During that time, however, I also began writing like there was no tomorrow. I released everything onto the page and … it was actually pretty good. 

Award-winning good. 

Land-a-job-right-out-of-high-school good. 

Make-investigative-journalist-in-two-years good. 

Become-an-editor-before-you’re-25 good. 

My career in writing began and I found myself telling the stories of people at both the worst and best moments of their lives. Deeply entrenched in the stories of others, I was able to forget my own. However, trauma doesn’t forget us. And the tricky thing about toxic stress is that your baseline tolerance alters so drastically that sometimes you forget you’re in survival mode. Sometimes you don’t even realize it at all.

It caught up to me. I thought I had gotten through the most difficult parts of my life. Yet, by not confronting my own trauma, I was stuck in a cycle of repeating those worst experiences and living in repeated patterns of behavior. I realized that I had to make a choice. And so I chose to stop fighting and to love those parts of myself that were wounded. I embraced the child still inside of me who was paralyzed with fear. And I learned that the steady, calm knowingness that I was going to be okay—the one that had followed me my entire life—was actually the wisdom of my higher self calling me to face my deepest fears and embrace them. 

Hanna Shae Smith

As I write this, I’m entering the final year of my 20s and it’s beginning very differently than the first year of my 20s began. These days, I walk hand-in-hand with both grief and gratitude and it feels like breathing air for the first time. I’m on the other side of survival mode—a process that took time, effort, and caused me to come face-to-face with my fear of loss only to realize that sometimes we lose things to make room for what was meant to be ours all along. My body is healing, my nervous system is regulating. I feel happy and peaceful many more days than I don’t—something that once was not true. Sure, these difficulties still persist in one way or another. However, one thing I’ve learned is that, when you’ve had a life like mine, it’s not so much if you experience these feelings, but what you do when you experience them. I learned that there is beauty in humanity—that there are people who love unconditionally and fully. I learned to embrace fear and love regardless, which led me to marrying someone who gently healed my wounds with the safety of his love. I have relationships that are secure and healthy, not based on what they want from me or what I can give them. I have shown my siblings by example that there is life on the other side of survival mode and I created a home filled with love, peace, hope, and grace where they are forever welcome to exist as their authentic selves. I do not fear death or loss or pain because I know that these truths are part of life. To die means we lived. To grieve means we loved. I want to love as much as I can.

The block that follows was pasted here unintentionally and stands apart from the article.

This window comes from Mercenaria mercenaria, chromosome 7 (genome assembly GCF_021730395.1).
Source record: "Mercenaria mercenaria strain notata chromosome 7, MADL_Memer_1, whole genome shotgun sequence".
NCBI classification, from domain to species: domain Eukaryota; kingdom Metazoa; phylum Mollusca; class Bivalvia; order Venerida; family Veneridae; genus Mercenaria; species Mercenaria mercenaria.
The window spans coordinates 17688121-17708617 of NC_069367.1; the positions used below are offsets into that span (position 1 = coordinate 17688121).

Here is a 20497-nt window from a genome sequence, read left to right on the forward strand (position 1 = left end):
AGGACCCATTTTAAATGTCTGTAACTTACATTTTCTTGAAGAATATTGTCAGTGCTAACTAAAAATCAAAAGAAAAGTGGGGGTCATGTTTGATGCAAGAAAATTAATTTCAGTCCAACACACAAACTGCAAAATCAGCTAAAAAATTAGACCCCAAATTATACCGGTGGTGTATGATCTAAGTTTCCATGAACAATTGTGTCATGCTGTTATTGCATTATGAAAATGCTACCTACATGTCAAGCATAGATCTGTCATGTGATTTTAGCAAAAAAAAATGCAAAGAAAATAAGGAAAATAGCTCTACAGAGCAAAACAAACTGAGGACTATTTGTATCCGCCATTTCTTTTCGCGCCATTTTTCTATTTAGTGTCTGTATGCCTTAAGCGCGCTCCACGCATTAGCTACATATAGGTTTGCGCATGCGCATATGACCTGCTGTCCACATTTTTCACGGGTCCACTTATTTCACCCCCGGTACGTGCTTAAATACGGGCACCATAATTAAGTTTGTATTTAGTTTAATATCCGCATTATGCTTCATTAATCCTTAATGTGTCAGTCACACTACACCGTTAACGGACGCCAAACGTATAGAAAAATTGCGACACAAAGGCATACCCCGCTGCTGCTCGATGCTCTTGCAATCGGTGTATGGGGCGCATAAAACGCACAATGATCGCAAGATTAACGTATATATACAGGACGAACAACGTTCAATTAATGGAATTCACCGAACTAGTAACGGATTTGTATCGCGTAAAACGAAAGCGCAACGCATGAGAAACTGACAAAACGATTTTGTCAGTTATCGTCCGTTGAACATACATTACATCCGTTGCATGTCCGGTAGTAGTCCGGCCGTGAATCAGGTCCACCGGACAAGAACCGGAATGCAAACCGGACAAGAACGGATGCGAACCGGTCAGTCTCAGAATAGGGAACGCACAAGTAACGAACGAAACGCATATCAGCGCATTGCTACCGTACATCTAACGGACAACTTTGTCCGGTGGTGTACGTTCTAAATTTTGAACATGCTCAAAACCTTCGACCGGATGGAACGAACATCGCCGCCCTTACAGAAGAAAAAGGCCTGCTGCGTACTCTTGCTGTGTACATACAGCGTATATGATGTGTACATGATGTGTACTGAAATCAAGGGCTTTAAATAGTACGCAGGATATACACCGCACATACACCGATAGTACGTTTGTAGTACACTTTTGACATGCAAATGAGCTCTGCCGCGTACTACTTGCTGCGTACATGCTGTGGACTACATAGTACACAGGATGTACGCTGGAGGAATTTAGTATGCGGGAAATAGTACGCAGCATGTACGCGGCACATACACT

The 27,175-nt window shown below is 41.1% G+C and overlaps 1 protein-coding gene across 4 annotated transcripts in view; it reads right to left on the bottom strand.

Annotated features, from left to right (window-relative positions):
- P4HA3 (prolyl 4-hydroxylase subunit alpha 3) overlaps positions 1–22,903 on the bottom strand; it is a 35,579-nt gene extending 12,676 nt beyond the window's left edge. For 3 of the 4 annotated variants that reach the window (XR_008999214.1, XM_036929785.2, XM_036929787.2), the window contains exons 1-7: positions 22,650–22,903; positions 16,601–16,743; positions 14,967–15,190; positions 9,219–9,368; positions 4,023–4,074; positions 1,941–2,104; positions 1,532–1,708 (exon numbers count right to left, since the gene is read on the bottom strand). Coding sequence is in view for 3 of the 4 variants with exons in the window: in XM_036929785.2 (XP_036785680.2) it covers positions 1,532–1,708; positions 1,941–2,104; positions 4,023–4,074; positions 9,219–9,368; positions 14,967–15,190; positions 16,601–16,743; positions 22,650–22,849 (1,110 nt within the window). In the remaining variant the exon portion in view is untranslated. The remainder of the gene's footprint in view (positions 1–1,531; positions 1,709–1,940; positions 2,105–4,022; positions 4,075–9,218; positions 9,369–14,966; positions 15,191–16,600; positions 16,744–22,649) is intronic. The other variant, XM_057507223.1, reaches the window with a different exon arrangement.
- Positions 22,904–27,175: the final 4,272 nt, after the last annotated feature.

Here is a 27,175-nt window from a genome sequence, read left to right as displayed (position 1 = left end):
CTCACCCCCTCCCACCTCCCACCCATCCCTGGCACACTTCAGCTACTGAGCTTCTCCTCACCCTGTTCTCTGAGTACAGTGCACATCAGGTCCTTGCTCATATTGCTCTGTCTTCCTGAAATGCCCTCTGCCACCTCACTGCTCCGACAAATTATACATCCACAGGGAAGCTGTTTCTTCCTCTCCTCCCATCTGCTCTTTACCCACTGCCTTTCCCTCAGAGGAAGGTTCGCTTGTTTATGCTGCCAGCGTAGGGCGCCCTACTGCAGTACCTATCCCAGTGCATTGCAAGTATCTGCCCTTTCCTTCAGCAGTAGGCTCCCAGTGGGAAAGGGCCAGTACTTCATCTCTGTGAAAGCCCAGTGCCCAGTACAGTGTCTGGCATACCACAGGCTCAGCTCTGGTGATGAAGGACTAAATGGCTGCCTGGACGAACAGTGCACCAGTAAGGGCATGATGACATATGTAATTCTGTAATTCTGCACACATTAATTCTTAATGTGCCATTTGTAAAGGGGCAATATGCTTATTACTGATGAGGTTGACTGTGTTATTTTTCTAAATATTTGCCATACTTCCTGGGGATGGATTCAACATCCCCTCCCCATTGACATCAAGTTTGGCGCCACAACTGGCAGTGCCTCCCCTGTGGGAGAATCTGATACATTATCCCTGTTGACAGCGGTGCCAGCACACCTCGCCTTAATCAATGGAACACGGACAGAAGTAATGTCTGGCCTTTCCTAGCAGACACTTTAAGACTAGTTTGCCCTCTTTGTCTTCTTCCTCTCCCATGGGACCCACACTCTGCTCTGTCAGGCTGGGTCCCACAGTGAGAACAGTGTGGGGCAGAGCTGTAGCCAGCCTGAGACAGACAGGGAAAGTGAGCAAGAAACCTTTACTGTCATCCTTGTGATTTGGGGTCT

Nietzche said, “He who has a ‘why’ to live for can bear almost any ‘how,’” and Victor Frankl determined that while suffering is certainly not a prerequisite for meaning, its appearance is an opportunity to find a “why” through which we can propel ourselves toward self-transcendence. I wish my family had never gone through the experiences we did—the grief of this is immense and with me every day. Yet, there is nothing I can change about this fact. I can only look at who I am today and know that I would not be living this exact life if I had not found the courage to endure. 

I am here. 

I am breathing. 

So are you. 

This is beautiful and this is enough.

How do I end this story? I can’t really do that effectively, so I just won’t. We are all on a journey and there is no telling what might happen next. Mine is still unfolding and I’m watching the puzzle pieces fall into place. This next phase feels very full circle as I was accepted into a Masters of Counseling program so that I can help others on their healing journeys to find life and hope on the other side of survival mode where they reclaim their narratives. I know it from experience: We carry our stories with us—for better or for worse—yet it is always within our power to decide our narratives.

This is mine.

What’s yours?


Hanna Shae Smith is an award-winning journalist with a decade of experience writing for newspapers, magazines, and health organizations. She has a degree in psychology from Arizona State University and is currently enrolled in the ASU Master of Counseling program. She is the managing editor at the behavioral health nonprofit Soaringwords, and has written the Facing My Pain series for the Facial Pain Research Foundation for the past six years. She is the daughter of a person with trigeminal neuralgia, and focuses her writing and studies on Adverse Childhood Experiences, toxic stress mitigation, and intergenerational trauma and healing. Smith is a certified Reiki 1 practitioner, traditional storyteller, and folklorist who lives in Arizona with her spouse and their two adorable cats.